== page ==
Work-life conflict occurs when individuals, at any level within an organization, find their roles within the workplace and outside it are overwhelming to them or interfering with one another.
Poor work-life balance can directly negatively impact an individual’s mental health and it can also hinder the prevention and management of mental illness.
Work-life balance falls directly into PSR 11, Balance, from the Guarding Minds @ Work list. It is defined as “a work environment where there is recognition of the need for balance between the demands of work, family and personal life.” Poor work-life balance can directly impact an individual’s mental health and mental illness prevention and management. A recent study found a significantly higher prevalence of anxiety and depression in employees who work more than 49 hours per week. There may be periods when employees may have to work more than their normal hours however, this should not become a constant expectation.
Not all employees will have the same work-life balance issues. Baby Boomers will most likely have different issues than Generation Y employees. Age, cultural, gender, family and marital status, care-giver demands, socioeconomic status and many other factors affect an employee’s work-life balance. Those same factors can also influence how individuals are affected by demands. Everyone responds differently to stress. What creates a serious problem for one employee may not be felt in the same way by colleagues.
To help employees achieve/maintain a sense of work/life balance, Health Canada suggests that employers:
- Identify ways of reducing employee workloads. Special attention needs to be given to reducing the workloads of managers and professionals in all sectors. Employees should be asked for suggestions – they often are in the best position to identify ways of streamlining work.
- Reduce reliance on both paid and unpaid overtime by employees.
- Recognize and reward overtime work.
- Reduce job-related travel time for employees.
- Make alternative work arrangements more widely available within the organization. These might include flex-time or the opportunity to work at home for part of the work week.
- Give employees the opportunity to say “no” when asked to work overtime. Saying “no” should not be a career-limiting move. Employees should not have to choose between having a family and career advancement.
- Examine work expectations, rewards and benefits through a “life-cycle” lens (i.e. what employees are able to do and motivated to do and what rewards and benefits they desire will change with each life-cycle stage).
More examples of strategies, programs and activities to improve work-life balance are available in the Examples of workplace mental health strategies, programs and activities section.
Case Study: work-life balance at Northwood Technologies
Situation: Northwood Technologies software company is trying to create a culture where quality work can be accomplished in the context of a quality life.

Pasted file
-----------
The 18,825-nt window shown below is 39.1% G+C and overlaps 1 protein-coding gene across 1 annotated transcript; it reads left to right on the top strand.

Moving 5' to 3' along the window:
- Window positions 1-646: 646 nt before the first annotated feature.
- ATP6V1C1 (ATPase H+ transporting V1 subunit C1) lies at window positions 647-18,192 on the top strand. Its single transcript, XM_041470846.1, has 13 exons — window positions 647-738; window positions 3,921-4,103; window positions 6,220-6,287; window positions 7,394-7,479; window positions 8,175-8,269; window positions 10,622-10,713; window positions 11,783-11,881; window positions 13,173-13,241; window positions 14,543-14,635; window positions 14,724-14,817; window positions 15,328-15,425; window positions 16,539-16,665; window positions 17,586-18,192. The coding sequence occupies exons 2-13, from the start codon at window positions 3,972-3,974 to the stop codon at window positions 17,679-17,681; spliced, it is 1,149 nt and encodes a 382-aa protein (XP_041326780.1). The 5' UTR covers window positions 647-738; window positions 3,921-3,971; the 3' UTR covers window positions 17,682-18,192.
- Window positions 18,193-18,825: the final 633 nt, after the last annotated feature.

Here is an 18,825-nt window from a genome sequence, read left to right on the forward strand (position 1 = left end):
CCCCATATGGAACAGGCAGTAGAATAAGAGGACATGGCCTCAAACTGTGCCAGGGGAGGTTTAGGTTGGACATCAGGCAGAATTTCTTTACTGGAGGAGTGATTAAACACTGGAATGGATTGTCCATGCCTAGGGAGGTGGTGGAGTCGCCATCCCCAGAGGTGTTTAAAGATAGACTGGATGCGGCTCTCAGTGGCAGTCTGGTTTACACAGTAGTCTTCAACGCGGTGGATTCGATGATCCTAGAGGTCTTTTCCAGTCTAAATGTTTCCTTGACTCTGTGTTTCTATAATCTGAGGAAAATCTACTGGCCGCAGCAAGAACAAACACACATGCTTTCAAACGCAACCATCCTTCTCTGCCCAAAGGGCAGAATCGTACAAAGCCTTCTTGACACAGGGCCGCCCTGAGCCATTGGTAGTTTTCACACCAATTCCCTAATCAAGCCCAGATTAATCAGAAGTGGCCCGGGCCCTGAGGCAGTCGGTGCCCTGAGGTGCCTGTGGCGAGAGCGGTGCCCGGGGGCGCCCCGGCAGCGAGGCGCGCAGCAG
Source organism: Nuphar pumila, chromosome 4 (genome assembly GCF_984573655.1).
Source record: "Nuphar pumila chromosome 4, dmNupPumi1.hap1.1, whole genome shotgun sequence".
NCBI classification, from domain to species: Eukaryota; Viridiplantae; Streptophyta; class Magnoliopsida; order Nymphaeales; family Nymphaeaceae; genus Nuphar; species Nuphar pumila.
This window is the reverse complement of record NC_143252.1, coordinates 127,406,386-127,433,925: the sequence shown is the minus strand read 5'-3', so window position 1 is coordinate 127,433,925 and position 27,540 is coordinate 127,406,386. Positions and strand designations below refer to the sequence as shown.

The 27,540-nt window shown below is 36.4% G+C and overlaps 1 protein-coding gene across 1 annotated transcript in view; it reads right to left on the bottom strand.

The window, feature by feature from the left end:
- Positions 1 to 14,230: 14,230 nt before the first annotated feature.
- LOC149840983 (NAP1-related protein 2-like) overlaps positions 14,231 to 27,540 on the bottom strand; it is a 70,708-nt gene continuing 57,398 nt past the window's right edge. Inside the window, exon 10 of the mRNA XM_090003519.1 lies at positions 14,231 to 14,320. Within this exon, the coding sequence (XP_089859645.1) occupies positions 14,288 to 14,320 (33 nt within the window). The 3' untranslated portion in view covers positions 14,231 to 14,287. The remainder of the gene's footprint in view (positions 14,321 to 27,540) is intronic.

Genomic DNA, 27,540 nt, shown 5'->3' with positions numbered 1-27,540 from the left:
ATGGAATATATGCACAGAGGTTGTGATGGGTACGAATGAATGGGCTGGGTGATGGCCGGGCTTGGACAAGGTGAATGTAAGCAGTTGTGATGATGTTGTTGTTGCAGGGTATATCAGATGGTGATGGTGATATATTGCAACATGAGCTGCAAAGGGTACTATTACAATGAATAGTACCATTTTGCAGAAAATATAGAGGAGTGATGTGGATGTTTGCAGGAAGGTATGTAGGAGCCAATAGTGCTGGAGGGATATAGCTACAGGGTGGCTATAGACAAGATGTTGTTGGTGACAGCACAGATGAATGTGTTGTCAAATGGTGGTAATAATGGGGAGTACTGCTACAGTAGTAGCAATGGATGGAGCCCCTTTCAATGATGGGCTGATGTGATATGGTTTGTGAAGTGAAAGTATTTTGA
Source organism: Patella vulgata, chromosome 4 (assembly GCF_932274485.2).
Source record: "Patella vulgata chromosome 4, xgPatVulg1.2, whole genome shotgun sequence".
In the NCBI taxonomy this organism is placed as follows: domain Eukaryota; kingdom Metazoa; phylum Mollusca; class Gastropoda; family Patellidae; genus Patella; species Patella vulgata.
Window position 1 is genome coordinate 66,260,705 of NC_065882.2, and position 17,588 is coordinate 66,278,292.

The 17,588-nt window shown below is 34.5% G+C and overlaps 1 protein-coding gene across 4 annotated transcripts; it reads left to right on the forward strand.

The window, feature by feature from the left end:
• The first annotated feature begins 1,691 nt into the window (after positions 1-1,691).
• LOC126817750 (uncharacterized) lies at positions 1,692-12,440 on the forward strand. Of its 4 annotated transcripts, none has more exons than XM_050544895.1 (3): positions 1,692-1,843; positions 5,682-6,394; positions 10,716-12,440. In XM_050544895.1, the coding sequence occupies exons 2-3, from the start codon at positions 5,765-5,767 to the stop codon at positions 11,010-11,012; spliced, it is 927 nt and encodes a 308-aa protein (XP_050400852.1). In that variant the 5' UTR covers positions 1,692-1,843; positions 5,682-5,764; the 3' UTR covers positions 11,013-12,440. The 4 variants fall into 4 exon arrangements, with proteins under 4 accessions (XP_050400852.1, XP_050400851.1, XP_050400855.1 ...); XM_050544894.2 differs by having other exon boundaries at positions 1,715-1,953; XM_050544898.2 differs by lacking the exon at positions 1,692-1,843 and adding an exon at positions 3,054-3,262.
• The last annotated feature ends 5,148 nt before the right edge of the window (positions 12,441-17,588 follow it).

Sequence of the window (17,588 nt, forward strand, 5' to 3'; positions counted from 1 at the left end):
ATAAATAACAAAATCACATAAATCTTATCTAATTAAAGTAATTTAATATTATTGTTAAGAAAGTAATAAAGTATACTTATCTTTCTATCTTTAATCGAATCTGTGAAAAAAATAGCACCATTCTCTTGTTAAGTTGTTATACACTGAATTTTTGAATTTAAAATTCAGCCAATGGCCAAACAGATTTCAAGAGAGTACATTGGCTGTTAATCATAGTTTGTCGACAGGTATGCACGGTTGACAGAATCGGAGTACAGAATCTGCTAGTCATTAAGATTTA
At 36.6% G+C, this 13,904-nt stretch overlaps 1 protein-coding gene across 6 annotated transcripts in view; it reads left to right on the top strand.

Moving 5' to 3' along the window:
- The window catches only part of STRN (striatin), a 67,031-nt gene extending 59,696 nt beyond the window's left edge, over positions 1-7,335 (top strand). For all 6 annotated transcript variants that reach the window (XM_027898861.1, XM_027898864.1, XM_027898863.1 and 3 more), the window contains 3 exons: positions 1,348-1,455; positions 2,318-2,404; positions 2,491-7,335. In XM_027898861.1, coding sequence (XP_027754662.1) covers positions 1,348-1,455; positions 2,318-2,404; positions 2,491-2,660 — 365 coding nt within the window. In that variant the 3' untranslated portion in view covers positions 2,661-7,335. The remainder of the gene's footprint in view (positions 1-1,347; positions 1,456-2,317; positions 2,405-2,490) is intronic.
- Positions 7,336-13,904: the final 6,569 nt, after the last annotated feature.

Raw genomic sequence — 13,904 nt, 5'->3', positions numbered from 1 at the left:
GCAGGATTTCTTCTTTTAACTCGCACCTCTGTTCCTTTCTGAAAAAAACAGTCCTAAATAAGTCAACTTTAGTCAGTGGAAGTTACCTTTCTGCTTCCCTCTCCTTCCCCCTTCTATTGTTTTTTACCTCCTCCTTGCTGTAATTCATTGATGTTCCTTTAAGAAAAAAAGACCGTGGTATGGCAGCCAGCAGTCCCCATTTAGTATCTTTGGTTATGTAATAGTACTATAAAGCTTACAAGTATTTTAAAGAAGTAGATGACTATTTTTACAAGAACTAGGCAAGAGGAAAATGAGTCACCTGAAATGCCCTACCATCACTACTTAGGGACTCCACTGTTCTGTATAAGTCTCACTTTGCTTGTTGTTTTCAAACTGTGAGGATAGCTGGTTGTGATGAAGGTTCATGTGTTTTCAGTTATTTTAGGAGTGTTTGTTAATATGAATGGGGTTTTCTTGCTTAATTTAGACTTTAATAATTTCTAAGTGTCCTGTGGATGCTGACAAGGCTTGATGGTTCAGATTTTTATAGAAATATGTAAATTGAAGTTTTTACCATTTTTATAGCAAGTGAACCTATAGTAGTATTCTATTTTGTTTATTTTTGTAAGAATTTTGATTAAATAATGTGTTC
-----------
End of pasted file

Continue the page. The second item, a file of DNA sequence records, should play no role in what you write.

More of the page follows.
Action: The company introduced flexible workplace schedules, telecommuting opportunities and the chance to volunteer in the community during the work day. It organized a variety of healthy groups, including a walking club, running club and a badminton club. This was all done in an office of 85 people.
Result: Employees are less stressed and more content with their workplace because of reduced work-life conflict.
To read the whole case study visit http://www.hrsdc.gc.ca/eng/lp/spila/wlb/ell/11northwood_technologies.shtml.
- Work-Life Balance, by Health Canada, includes information regarding the benefits and costs of work-life balance to employers and to the community; a section offering concrete and practical implementation and management tools; experience and lessons learned by individuals and organizations; successful and innovative practices; definitions and descriptions of individual workplace programs, policies and practices; answers to frequently asked questions on work-life balance; and a section of Research and Documents. See http://www.hrsdc.gc.ca/eng/lp/spila/wlb/06worklife_balance.shtml.
- Cost-Benefit Review of Work-Life Balance Practices: This document outlines the different types of work-life balance practices and it provides information on how to calculate the return on investment for an organization. See http://www.caall-acalo.org/docs/Cost-Benefit%20Review.pdf.
- Better Balance, Better Business: Options for Work-life Issues is a booklet by Alberta Human Resources and Employment. It provides strategies for improving work-life balance through providing new flexible workplace options. See http://www.alis.gov.ab.ca/pdf/cshop/betterbalance.pdf.
- Work-Life Balance, by the CMHA, is a resource page filled with articles, websites, fact sheets and quizzes about work-life balance. See http://www.cmha.ca/bins/content_page.asp?cid=2-1841&lang=1.
 Chris Higgins and Linda Duxbury. “The 2001 National Work-Life Conflict Study: Report One,” Health Canada, (2002) http://www.phac-aspc.gc.ca/publicat/work-travail/report1/index-eng.php (accessed December 1, 2009).
 Chris Higgins and Linda Duxbury. “Key Findings and Recommendations from The 2001 National Work-Life Conflict Study,” Health Canada, (2009) http://www.hc-sc.gc.ca/ewh-semt/pubs/occup-travail/balancing_six-equilibre_six/index-eng.php (accessed December 1, 2009).
 Government of Canada. Human Resources and Skills Development Canada. 2001. Corporate profiles: Northwood Technologies.” http://www.hrsdc.gc.ca/eng/lp/spila/wlb/ell/11northwood_technologies.shtml.